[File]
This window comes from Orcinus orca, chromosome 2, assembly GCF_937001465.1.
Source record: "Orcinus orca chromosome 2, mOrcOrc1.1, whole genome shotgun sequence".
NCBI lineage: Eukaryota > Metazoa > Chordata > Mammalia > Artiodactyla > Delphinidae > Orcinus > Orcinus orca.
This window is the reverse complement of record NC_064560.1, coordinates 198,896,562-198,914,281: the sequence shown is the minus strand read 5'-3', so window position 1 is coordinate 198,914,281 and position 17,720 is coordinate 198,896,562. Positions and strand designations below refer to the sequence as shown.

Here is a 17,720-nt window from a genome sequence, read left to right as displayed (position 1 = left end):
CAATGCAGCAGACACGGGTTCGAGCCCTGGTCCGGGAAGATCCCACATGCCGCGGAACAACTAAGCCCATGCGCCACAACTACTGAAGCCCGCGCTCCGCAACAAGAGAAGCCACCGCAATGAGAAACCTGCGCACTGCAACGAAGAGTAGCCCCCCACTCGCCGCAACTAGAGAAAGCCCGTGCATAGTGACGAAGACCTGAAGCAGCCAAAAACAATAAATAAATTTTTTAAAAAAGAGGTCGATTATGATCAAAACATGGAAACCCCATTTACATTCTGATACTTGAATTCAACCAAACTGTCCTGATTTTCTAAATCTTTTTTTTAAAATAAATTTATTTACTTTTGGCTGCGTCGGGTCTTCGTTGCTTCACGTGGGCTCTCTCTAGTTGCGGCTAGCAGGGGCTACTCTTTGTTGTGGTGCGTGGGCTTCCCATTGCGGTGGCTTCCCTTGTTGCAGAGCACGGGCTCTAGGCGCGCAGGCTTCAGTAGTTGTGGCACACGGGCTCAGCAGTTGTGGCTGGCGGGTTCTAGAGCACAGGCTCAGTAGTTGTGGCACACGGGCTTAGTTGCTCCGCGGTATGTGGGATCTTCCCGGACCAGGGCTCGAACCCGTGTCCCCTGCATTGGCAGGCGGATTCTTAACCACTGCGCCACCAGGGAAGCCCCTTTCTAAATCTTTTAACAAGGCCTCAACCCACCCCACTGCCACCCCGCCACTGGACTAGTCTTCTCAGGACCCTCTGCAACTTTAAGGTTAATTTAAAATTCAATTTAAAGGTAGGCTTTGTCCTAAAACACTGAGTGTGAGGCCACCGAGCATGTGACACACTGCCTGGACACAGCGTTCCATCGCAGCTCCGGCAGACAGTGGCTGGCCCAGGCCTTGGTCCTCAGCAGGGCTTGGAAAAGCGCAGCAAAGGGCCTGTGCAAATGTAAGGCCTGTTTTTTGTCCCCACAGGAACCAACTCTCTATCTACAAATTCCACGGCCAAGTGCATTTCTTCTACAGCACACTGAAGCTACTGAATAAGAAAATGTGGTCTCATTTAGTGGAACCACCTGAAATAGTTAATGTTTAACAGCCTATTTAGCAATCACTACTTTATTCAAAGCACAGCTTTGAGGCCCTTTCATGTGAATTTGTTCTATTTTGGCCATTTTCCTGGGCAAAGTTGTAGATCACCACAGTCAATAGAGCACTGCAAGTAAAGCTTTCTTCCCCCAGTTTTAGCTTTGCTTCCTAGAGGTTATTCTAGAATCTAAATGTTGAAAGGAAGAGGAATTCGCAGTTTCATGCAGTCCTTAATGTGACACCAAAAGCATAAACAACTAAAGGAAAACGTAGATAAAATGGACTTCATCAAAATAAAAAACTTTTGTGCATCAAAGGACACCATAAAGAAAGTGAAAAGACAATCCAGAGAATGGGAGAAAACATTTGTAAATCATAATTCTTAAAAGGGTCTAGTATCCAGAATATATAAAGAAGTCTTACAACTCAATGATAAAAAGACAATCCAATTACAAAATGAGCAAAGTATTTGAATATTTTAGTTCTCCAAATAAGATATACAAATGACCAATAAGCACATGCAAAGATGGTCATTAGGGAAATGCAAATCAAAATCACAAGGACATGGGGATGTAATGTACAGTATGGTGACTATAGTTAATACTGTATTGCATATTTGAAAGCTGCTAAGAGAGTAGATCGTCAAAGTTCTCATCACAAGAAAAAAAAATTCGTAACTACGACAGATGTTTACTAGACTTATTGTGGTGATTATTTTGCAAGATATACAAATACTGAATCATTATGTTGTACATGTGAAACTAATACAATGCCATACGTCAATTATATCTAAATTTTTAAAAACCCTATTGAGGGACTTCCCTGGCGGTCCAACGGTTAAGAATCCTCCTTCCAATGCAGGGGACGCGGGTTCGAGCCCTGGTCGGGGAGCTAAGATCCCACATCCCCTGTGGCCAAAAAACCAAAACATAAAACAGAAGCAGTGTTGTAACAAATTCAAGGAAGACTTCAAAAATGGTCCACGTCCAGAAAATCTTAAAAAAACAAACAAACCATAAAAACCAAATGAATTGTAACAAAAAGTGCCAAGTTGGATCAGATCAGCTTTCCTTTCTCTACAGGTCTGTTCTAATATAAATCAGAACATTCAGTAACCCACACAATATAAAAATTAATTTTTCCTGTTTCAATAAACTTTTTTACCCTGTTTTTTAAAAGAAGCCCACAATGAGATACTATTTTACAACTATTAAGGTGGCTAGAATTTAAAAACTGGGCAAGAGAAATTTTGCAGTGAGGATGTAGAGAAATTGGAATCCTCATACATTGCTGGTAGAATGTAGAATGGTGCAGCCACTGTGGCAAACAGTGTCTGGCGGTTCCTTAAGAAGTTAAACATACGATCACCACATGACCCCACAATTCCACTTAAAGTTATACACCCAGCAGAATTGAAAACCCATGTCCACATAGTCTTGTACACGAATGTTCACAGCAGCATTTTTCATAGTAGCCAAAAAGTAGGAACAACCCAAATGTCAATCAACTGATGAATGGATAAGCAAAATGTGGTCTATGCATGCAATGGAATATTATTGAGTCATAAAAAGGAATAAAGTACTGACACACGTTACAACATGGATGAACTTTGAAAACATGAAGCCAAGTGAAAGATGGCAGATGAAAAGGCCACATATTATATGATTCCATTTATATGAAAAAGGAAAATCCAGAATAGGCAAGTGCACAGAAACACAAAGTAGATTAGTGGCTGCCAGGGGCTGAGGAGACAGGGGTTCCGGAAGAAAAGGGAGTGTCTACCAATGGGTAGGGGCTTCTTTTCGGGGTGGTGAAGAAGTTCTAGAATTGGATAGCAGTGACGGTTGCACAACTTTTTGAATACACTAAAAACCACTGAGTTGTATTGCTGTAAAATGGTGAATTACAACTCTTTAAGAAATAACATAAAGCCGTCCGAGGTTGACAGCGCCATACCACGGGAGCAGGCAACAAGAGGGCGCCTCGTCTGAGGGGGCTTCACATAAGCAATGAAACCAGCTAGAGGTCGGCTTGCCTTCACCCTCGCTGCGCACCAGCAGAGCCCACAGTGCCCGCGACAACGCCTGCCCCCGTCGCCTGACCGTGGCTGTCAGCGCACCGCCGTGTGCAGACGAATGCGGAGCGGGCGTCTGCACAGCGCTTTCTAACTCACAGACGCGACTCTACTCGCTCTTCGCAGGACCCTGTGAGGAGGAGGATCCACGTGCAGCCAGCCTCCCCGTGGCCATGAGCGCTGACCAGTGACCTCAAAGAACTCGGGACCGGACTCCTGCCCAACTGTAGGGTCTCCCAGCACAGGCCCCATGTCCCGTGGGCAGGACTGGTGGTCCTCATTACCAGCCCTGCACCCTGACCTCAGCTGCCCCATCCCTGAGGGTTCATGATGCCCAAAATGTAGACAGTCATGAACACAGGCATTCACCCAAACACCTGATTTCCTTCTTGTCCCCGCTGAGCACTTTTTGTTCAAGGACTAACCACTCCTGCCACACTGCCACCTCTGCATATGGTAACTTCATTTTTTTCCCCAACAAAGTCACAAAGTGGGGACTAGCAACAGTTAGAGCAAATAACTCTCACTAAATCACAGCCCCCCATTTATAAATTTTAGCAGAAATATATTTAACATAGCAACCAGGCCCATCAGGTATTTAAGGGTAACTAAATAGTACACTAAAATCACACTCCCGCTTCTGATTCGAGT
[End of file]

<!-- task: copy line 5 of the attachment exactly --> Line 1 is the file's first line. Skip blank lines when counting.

Here is a 17,720-nt window from a genome sequence, read left to right as displayed (position 1 = left end):